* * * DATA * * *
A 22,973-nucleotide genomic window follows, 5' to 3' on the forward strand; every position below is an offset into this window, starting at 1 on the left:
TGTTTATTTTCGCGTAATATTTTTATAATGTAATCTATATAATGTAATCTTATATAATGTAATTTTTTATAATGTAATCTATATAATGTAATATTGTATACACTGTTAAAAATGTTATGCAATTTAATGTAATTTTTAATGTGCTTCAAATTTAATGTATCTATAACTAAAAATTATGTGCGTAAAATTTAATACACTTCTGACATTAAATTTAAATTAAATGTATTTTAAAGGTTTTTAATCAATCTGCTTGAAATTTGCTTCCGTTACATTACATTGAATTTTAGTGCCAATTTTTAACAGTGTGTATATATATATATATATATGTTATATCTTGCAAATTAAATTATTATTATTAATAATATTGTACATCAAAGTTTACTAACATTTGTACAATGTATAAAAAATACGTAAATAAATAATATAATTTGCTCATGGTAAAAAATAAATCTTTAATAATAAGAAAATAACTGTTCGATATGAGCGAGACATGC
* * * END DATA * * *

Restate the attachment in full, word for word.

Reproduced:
A 22,973-nucleotide genomic window follows, 5' to 3' on the forward strand; every position below is an offset into this window, starting at 1 on the left:
TGTTTATTTTCGCGTAATATTTTTATAATGTAATCTATATAATGTAATCTTATATAATGTAATTTTTTATAATGTAATCTATATAATGTAATATTGTATACACTGTTAAAAATGTTATGCAATTTAATGTAATTTTTAATGTGCTTCAAATTTAATGTATCTATAACTAAAAATTATGTGCGTAAAATTTAATACACTTCTGACATTAAATTTAAATTAAATGTATTTTAAAGGTTTTTAATCAATCTGCTTGAAATTTGCTTCCGTTACATTACATTGAATTTTAGTGCCAATTTTTAACAGTGTGTATATATATATATATATATGTTATATCTTGCAAATTAAATTATTATTATTAATAATATTGTACATCAAAGTTTACTAACATTTGTACAATGTATAAAAAATACGTAAATAAATAATATAATTTGCTCATGGTAAAAAATAAATCTTTAATAATAAGAAAATAACTGTTCGATATGAGCGAGACATGC